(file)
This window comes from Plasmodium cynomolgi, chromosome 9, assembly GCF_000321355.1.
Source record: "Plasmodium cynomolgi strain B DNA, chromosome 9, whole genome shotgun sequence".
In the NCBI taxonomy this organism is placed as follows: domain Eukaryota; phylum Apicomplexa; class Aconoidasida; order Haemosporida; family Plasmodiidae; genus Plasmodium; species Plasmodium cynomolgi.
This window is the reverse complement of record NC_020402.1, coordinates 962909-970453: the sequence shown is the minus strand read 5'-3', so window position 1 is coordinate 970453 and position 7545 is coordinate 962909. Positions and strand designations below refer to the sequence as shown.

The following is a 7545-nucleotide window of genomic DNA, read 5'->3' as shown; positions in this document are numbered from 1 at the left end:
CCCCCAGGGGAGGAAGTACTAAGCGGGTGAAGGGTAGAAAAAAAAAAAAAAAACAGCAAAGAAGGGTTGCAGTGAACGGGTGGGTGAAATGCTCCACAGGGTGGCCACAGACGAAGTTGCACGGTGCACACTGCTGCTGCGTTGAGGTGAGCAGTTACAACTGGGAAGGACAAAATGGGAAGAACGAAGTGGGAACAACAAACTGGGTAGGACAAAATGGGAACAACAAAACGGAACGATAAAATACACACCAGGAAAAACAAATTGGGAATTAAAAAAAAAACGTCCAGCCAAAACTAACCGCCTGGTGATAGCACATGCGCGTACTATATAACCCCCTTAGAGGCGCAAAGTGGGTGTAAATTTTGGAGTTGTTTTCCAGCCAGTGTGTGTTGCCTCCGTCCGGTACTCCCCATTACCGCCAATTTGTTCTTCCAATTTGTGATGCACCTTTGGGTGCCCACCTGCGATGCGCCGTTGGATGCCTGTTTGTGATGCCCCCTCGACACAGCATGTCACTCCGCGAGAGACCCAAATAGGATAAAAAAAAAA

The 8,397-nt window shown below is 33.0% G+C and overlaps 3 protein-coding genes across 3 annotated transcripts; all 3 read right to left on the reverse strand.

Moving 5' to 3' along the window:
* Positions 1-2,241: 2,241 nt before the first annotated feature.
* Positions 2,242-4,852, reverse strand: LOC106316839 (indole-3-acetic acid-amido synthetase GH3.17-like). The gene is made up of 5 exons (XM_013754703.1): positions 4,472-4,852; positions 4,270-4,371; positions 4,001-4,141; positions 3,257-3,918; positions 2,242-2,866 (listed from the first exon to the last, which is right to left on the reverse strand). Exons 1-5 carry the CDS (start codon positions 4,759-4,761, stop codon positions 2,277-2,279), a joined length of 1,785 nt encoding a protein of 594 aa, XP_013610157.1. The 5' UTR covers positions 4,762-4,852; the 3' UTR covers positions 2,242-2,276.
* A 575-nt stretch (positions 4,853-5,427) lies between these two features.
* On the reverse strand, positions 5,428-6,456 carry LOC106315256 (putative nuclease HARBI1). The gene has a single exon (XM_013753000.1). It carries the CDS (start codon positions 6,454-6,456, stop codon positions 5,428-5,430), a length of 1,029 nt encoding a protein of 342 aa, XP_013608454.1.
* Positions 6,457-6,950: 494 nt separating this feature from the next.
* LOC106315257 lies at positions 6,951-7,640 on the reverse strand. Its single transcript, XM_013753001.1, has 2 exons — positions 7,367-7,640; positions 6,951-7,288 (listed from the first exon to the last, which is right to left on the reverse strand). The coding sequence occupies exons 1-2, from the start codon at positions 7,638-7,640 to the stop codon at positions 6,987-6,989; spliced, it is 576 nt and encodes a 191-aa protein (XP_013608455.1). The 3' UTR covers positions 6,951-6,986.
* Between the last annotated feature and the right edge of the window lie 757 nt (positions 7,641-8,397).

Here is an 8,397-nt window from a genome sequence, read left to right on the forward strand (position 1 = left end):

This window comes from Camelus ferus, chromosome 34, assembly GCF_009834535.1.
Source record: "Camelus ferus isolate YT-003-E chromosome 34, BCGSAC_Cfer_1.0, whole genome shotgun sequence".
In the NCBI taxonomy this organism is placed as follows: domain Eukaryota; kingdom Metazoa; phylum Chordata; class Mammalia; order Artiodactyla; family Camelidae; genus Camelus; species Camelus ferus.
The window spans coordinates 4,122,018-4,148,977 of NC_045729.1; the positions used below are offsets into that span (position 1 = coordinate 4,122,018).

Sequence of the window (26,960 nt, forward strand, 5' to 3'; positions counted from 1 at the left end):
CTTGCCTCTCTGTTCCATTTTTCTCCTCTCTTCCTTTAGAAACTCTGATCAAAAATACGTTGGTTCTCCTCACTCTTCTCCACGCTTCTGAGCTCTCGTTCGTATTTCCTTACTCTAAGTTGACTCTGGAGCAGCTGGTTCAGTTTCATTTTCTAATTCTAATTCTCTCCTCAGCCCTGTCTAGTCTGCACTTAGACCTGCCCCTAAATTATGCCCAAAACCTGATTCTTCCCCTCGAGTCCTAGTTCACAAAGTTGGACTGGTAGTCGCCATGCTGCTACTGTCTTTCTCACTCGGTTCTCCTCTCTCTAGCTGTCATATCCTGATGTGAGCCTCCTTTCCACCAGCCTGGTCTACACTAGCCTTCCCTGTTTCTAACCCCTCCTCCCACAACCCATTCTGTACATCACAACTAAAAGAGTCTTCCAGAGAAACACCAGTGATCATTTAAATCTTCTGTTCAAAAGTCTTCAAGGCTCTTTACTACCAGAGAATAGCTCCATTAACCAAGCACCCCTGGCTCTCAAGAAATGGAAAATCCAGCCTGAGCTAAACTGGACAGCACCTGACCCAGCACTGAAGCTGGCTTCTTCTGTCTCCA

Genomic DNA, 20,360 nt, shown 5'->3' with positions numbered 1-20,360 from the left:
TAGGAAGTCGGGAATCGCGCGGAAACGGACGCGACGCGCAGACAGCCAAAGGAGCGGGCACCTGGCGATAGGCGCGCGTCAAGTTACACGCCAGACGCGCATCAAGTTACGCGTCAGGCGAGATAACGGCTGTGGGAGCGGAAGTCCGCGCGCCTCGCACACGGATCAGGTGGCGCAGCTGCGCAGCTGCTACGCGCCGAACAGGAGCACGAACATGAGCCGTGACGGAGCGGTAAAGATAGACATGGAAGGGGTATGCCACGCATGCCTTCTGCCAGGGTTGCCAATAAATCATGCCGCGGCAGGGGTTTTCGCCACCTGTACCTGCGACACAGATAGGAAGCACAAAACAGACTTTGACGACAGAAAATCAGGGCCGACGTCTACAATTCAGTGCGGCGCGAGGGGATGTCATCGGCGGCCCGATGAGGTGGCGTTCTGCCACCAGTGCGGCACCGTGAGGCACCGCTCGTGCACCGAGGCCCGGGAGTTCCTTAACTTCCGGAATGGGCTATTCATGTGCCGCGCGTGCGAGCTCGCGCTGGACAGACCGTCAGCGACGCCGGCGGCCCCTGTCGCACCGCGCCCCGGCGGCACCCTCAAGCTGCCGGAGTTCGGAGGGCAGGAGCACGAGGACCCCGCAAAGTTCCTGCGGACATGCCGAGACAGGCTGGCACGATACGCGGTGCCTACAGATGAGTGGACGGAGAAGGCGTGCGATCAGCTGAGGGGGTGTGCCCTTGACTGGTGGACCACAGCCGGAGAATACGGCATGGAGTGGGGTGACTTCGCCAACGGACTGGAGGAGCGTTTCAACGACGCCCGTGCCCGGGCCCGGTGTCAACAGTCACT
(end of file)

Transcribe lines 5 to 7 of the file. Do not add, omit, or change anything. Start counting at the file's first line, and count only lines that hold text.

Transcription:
The following is a 7545-nucleotide window of genomic DNA, read 5'->3' as shown; positions in this document are numbered from 1 at the left end:
CCCCCAGGGGAGGAAGTACTAAGCGGGTGAAGGGTAGAAAAAAAAAAAAAAAACAGCAAAGAAGGGTTGCAGTGAACGGGTGGGTGAAATGCTCCACAGGGTGGCCACAGACGAAGTTGCACGGTGCACACTGCTGCTGCGTTGAGGTGAGCAGTTACAACTGGGAAGGACAAAATGGGAAGAACGAAGTGGGAACAACAAACTGGGTAGGACAAAATGGGAACAACAAAACGGAACGATAAAATACACACCAGGAAAAACAAATTGGGAATTAAAAAAAAAACGTCCAGCCAAAACTAACCGCCTGGTGATAGCACATGCGCGTACTATATAACCCCCTTAGAGGCGCAAAGTGGGTGTAAATTTTGGAGTTGTTTTCCAGCCAGTGTGTGTTGCCTCCGTCCGGTACTCCCCATTACCGCCAATTTGTTCTTCCAATTTGTGATGCACCTTTGGGTGCCCACCTGCGATGCGCCGTTGGATGCCTGTTTGTGATGCCCCCTCGACACAGCATGTCACTCCGCGAGAGACCCAAATAGGATAAAAAAAAAA

The 8,397-nt window shown below is 33.0% G+C and overlaps 3 protein-coding genes across 3 annotated transcripts; all 3 read right to left on the reverse strand.